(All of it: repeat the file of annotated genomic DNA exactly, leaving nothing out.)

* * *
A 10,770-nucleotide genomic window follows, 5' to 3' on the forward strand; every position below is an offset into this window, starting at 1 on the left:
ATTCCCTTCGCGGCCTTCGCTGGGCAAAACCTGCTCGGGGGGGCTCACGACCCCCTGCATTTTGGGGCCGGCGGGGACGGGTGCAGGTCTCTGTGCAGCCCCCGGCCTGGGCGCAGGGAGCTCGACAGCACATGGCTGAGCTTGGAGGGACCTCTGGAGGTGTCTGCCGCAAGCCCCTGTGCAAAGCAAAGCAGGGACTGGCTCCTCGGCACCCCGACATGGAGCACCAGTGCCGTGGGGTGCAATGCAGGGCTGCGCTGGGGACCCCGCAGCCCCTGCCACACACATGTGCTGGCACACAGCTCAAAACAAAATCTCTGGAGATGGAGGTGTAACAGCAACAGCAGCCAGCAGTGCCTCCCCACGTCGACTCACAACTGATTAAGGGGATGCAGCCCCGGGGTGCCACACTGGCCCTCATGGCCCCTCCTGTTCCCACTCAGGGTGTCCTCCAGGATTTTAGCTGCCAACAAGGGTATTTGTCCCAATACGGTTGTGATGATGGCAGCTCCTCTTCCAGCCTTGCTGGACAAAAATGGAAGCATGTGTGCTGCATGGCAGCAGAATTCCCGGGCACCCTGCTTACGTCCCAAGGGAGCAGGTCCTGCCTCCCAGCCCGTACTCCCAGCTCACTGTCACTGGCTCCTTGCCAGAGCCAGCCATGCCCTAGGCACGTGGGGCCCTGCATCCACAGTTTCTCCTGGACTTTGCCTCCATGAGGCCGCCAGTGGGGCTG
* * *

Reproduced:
A 10,770-nucleotide genomic window follows, 5' to 3' on the forward strand; every position below is an offset into this window, starting at 1 on the left:
ATTCCCTTCGCGGCCTTCGCTGGGCAAAACCTGCTCGGGGGGGCTCACGACCCCCTGCATTTTGGGGCCGGCGGGGACGGGTGCAGGTCTCTGTGCAGCCCCCGGCCTGGGCGCAGGGAGCTCGACAGCACATGGCTGAGCTTGGAGGGACCTCTGGAGGTGTCTGCCGCAAGCCCCTGTGCAAAGCAAAGCAGGGACTGGCTCCTCGGCACCCCGACATGGAGCACCAGTGCCGTGGGGTGCAATGCAGGGCTGCGCTGGGGACCCCGCAGCCCCTGCCACACACATGTGCTGGCACACAGCTCAAAACAAAATCTCTGGAGATGGAGGTGTAACAGCAACAGCAGCCAGCAGTGCCTCCCCACGTCGACTCACAACTGATTAAGGGGATGCAGCCCCGGGGTGCCACACTGGCCCTCATGGCCCCTCCTGTTCCCACTCAGGGTGTCCTCCAGGATTTTAGCTGCCAACAAGGGTATTTGTCCCAATACGGTTGTGATGATGGCAGCTCCTCTTCCAGCCTTGCTGGACAAAAATGGAAGCATGTGTGCTGCATGGCAGCAGAATTCCCGGGCACCCTGCTTACGTCCCAAGGGAGCAGGTCCTGCCTCCCAGCCCGTACTCCCAGCTCACTGTCACTGGCTCCTTGCCAGAGCCAGCCATGCCCTAGGCACGTGGGGCCCTGCATCCACAGTTTCTCCTGGACTTTGCCTCCATGAGGCCGCCAGTGGGGCTG